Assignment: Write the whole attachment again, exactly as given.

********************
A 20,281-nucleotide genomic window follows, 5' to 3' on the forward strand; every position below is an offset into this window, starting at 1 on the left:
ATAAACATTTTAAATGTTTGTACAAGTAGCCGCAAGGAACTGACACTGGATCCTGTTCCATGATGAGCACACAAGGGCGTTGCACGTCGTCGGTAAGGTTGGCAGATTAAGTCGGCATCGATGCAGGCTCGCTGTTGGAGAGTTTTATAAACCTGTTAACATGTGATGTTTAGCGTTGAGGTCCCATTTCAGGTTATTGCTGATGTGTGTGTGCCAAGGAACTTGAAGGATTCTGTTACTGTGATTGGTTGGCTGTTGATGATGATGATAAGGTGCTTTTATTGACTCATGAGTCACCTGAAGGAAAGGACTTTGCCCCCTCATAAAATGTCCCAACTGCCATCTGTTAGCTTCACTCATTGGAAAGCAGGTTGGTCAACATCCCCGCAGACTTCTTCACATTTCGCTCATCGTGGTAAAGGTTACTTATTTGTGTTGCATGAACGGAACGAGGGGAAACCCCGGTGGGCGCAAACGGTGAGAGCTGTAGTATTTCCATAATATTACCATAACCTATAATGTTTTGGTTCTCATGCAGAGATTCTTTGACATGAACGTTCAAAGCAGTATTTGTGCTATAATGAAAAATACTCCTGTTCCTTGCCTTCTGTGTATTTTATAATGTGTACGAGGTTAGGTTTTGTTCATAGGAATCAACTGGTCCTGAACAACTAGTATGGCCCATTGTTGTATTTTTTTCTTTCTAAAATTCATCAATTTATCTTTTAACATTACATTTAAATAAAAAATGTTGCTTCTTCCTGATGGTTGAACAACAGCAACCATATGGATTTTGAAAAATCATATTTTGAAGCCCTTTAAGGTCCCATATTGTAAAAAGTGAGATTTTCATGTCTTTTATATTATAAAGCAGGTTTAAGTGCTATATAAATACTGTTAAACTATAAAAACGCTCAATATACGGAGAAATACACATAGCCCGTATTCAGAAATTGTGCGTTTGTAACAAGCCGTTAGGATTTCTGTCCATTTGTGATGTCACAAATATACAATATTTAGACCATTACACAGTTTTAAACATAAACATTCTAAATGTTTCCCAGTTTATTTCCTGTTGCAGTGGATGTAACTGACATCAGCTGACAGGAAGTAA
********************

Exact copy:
A 20,281-nucleotide genomic window follows, 5' to 3' on the forward strand; every position below is an offset into this window, starting at 1 on the left:
ATAAACATTTTAAATGTTTGTACAAGTAGCCGCAAGGAACTGACACTGGATCCTGTTCCATGATGAGCACACAAGGGCGTTGCACGTCGTCGGTAAGGTTGGCAGATTAAGTCGGCATCGATGCAGGCTCGCTGTTGGAGAGTTTTATAAACCTGTTAACATGTGATGTTTAGCGTTGAGGTCCCATTTCAGGTTATTGCTGATGTGTGTGTGCCAAGGAACTTGAAGGATTCTGTTACTGTGATTGGTTGGCTGTTGATGATGATGATAAGGTGCTTTTATTGACTCATGAGTCACCTGAAGGAAAGGACTTTGCCCCCTCATAAAATGTCCCAACTGCCATCTGTTAGCTTCACTCATTGGAAAGCAGGTTGGTCAACATCCCCGCAGACTTCTTCACATTTCGCTCATCGTGGTAAAGGTTACTTATTTGTGTTGCATGAACGGAACGAGGGGAAACCCCGGTGGGCGCAAACGGTGAGAGCTGTAGTATTTCCATAATATTACCATAACCTATAATGTTTTGGTTCTCATGCAGAGATTCTTTGACATGAACGTTCAAAGCAGTATTTGTGCTATAATGAAAAATACTCCTGTTCCTTGCCTTCTGTGTATTTTATAATGTGTACGAGGTTAGGTTTTGTTCATAGGAATCAACTGGTCCTGAACAACTAGTATGGCCCATTGTTGTATTTTTTTCTTTCTAAAATTCATCAATTTATCTTTTAACATTACATTTAAATAAAAAATGTTGCTTCTTCCTGATGGTTGAACAACAGCAACCATATGGATTTTGAAAAATCATATTTTGAAGCCCTTTAAGGTCCCATATTGTAAAAAGTGAGATTTTCATGTCTTTTATATTATAAAGCAGGTTTAAGTGCTATATAAATACTGTTAAACTATAAAAACGCTCAATATACGGAGAAATACACATAGCCCGTATTCAGAAATTGTGCGTTTGTAACAAGCCGTTAGGATTTCTGTCCATTTGTGATGTCACAAATATACAATATTTAGACCATTACACAGTTTTAAACATAAACATTCTAAATGTTTCCCAGTTTATTTCCTGTTGCAGTGGATGTAACTGACATCAGCTGACAGGAAGTAA